Lydia DiLiello is back for part two of her supply chain disruption series. Read on to discover immediate actions you can take to weather the storm with a prescriptive pricing strategy.

By: Lydia DiLiello, Capital Pricing Consultants 

Lydia DiLiello is the founder of Capital Pricing Consultants and has been helping clients grow profitably for more than 25 years. Lydia lends her expertise to Zilliant for a three-part blog series on the current supply chain crisis that is dramatically impacting B2B companies’ costing and pricing decisions. Lydia recently appeared on our B2B Reimagined podcast – listen here

Part I: Staying Afloat in a Time of Crisis

Immediate Pricing Actions to Remedy Negative Supply Chain Impact

In Part I of this blog series, we discussed the historical events that created and are sustaining supply chain disruption: the global economy and geopolitical events that continue to fuel the mess and the short- and long-term plays to protect your company’s revenue and profit streams.

In this next segment, we recommend immediate actions to ease the impact on your company’s overstressed employees, customers and bottom line.

Spoiler alert! The list of actions to take NOW:  

  • Use whatever data you have available
  • Increase prices
  • Review all short- and long-term contracts
  • Shorten quote dates
  • Rationalize product to be sold
  • Don’t procrastinate

How do I begin?

Use whatever data you have available:

Identify customers who deliver significant revenue and profit to your business. Are there old sweetheart deals lurking among these top contributors or “one time only” prices that have become entrenched prices in your system? If so, now is the time to change. These deeply discounted “special” prices must be adjusted up to market value immediately. Remember that selling a lot at a little profit still equals a little profit.

Assess your products. Is anything being sold at a loss or dangerously close? Again, once identified, immediately change the price to a market competitive rate. Consider this as a game of horseshoes, where getting close to the pin counts. In other words, look for data intent rather than 100% precision as time will not favor total exactness and rocketing up prices too quickly will lead to customer defection.

Increase prices

It may sound trite to say this, but 50% of my clients raise prices too late and their “stick rate” or percentage of actual price capture is only 65%. This means that for every $1 dollar of increase they are capturing only 65 cents. That 45-cent delta adds up in hurry in an environment where raw material cost increases are arriving on a weekly basis.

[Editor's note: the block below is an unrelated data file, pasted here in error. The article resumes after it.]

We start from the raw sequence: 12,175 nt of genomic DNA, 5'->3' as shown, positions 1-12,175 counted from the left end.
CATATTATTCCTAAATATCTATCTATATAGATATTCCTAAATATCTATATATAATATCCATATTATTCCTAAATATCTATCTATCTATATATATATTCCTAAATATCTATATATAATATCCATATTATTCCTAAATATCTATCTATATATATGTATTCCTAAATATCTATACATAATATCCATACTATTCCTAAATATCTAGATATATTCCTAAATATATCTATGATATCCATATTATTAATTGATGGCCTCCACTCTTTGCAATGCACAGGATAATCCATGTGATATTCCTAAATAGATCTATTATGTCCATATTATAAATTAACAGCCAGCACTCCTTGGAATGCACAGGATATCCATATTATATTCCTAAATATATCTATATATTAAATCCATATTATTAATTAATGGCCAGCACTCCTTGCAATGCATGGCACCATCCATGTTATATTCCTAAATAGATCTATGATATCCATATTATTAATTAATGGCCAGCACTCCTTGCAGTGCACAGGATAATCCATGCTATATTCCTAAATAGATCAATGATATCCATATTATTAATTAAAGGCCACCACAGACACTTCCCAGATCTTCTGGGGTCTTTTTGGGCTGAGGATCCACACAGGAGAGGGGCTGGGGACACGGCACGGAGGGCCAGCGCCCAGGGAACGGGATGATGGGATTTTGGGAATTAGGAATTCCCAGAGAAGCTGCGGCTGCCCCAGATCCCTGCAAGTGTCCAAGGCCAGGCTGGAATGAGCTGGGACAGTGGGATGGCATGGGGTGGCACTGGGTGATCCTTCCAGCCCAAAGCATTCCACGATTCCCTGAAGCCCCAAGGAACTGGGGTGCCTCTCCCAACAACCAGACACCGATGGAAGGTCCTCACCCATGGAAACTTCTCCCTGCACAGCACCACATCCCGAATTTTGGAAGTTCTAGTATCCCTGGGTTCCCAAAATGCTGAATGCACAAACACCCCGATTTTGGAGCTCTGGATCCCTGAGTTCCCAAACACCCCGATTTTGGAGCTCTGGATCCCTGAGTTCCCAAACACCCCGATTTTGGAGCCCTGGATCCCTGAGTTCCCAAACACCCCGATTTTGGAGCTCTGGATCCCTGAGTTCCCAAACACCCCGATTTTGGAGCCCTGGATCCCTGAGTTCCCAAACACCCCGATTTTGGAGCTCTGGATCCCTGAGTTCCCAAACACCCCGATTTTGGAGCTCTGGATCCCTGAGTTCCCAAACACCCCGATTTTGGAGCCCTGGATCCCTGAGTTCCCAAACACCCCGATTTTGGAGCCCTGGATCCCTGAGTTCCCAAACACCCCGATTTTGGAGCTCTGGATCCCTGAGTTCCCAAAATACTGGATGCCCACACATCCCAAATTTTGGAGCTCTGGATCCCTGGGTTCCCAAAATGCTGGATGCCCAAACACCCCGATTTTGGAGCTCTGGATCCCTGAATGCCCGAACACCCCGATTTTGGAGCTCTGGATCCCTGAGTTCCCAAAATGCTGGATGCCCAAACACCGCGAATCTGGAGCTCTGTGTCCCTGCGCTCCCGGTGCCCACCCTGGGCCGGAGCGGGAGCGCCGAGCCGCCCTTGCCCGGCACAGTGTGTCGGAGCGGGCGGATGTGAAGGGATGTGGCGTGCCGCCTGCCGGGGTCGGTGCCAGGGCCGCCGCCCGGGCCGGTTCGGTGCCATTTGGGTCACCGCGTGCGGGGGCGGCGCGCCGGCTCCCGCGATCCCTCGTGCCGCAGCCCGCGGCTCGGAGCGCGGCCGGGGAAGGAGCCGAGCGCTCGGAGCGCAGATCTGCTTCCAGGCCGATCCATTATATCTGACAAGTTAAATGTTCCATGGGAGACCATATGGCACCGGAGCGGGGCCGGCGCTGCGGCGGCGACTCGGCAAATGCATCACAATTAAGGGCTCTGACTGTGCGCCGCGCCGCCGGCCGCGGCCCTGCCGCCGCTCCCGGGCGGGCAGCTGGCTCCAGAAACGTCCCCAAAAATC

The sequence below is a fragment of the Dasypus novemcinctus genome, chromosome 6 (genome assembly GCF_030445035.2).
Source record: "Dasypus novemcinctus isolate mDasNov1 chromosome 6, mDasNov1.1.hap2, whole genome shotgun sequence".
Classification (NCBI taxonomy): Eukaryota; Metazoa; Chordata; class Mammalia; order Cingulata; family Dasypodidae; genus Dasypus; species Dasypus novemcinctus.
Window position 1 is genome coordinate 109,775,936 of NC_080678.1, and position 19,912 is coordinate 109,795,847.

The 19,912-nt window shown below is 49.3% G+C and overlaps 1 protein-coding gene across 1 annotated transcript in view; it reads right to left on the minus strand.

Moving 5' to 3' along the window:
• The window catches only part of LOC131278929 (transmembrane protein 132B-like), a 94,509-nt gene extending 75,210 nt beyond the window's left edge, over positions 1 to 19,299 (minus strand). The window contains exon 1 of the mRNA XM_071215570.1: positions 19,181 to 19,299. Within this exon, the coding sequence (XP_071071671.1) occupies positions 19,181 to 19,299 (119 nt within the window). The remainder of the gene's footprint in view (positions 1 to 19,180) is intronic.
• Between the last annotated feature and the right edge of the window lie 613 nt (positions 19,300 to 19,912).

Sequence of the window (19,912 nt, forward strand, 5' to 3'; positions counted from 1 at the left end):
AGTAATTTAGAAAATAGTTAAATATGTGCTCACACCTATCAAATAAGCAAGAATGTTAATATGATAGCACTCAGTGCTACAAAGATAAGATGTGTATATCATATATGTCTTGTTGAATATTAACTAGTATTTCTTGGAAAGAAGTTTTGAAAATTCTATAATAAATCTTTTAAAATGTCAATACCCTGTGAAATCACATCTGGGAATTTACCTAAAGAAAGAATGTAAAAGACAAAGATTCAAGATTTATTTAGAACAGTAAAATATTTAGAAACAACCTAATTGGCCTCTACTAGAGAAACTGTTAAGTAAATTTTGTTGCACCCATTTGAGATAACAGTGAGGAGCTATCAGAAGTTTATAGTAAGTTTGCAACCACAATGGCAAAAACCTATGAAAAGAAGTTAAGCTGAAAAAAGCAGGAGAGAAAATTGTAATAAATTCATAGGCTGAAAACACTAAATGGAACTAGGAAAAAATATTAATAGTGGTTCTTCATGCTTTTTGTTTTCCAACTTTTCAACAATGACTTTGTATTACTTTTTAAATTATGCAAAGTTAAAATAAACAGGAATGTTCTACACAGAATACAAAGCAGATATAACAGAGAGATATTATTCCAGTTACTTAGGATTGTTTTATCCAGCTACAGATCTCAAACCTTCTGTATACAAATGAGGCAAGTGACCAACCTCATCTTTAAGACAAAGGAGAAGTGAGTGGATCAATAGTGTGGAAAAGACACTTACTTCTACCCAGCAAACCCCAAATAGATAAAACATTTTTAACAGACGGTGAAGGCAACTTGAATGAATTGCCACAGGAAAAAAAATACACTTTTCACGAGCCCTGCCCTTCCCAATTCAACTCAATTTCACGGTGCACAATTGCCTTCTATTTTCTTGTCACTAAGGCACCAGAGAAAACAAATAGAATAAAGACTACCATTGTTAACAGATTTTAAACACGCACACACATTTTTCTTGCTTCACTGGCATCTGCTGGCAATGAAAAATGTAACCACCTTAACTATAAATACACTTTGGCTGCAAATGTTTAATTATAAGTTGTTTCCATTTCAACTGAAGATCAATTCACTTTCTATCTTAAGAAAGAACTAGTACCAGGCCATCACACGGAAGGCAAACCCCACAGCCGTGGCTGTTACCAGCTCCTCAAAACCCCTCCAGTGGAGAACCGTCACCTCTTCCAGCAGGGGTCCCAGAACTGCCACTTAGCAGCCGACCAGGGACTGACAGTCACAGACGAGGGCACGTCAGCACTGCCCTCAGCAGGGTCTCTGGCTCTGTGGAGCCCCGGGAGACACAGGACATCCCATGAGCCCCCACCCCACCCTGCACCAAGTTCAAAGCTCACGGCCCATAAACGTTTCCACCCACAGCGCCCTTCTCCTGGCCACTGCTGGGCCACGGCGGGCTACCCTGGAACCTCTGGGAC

Review all short- and long-term contracts

Too time consuming you say? Like boiling the ocean? Ok, subdivide and conquer. Start with the top 10 contracts. Don’t let onerous amounts of data turn into paralysis and margin loss. Almost all contracts contain an “out clause” for catastrophic market conditions. A global pandemic and global supply chain disruption certainly qualify. No held pricing, no extended terms, no grace periods, no way! Now is the time to “release” these agreements and move into market standard pricing. If 45% of your volume is tied up in contracts with preferential discounts like these, money is bleeding out faster than you can possibly stop it. 

Shorten quote dates

Keep them valid for one week. While this is administratively taxing, it serves as an immediate protection against selling at subpar margins due to raw material cost increases. It builds in an immediate hedge. For many of us, by the time the “actual” cost is integrated into a system of record it is no longer valid with costs changing every few days or in some cases hours.   

Rationalize product to be sold

If product is difficult to procure, why sell it to your best customer at the lowest price? Sell a portion to them, but allocate volume to other customers who are paying higher, more competitive prices.

Don’t procrastinate

Albert Einstein said the definition of insanity was continuing to do the same thing over and over and expecting a different result. Continued inaction will net the same continuous negative impact to your bottom line. Make choices and execute.

Bottom line (yes, pun intended), if you choose to implement only one of the above suggestions your company will weather these difficult and unprecedented market conditions more effectively and will exit in a more stable condition. The reality is that none of the above suggestions are easy or without challenges. However, a lack of immediate and significant response may leave many companies in a non-recoverable position.

Stay tuned for Part III, and in the meantime, listen to Lydia’s recent appearance on B2B Reimagined for more strategies: